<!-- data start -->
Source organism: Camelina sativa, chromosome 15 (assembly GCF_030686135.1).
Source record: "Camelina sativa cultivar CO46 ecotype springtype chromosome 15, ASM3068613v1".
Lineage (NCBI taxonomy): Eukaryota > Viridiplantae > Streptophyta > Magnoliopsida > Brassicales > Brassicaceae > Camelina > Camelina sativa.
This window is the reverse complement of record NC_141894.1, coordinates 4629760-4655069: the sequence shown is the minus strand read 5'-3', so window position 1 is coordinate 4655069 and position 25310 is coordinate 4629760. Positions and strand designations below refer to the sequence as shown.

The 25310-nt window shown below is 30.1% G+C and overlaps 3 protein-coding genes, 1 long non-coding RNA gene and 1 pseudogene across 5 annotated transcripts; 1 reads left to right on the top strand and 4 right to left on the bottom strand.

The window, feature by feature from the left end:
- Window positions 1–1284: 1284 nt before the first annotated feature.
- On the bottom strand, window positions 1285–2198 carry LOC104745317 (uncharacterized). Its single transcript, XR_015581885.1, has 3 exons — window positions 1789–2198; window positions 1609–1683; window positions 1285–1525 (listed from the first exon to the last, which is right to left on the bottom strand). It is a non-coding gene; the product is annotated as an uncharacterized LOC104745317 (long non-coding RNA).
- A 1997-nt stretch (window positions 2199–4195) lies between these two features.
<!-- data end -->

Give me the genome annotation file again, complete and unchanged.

Source organism: Camelina sativa, chromosome 15 (assembly GCF_030686135.1).
Source record: "Camelina sativa cultivar CO46 ecotype springtype chromosome 15, ASM3068613v1".
Lineage (NCBI taxonomy): Eukaryota > Viridiplantae > Streptophyta > Magnoliopsida > Brassicales > Brassicaceae > Camelina > Camelina sativa.
This window is the reverse complement of record NC_141894.1, coordinates 4629760-4655069: the sequence shown is the minus strand read 5'-3', so window position 1 is coordinate 4655069 and position 25310 is coordinate 4629760. Positions and strand designations below refer to the sequence as shown.

The 25310-nt window shown below is 30.1% G+C and overlaps 3 protein-coding genes, 1 long non-coding RNA gene and 1 pseudogene across 5 annotated transcripts; 1 reads left to right on the top strand and 4 right to left on the bottom strand.

The window, feature by feature from the left end:
- Window positions 1–1284: 1284 nt before the first annotated feature.
- On the bottom strand, window positions 1285–2198 carry LOC104745317 (uncharacterized). Its single transcript, XR_015581885.1, has 3 exons — window positions 1789–2198; window positions 1609–1683; window positions 1285–1525 (listed from the first exon to the last, which is right to left on the bottom strand). It is a non-coding gene; the product is annotated as an uncharacterized LOC104745317 (long non-coding RNA).
- A 1997-nt stretch (window positions 2199–4195) lies between these two features.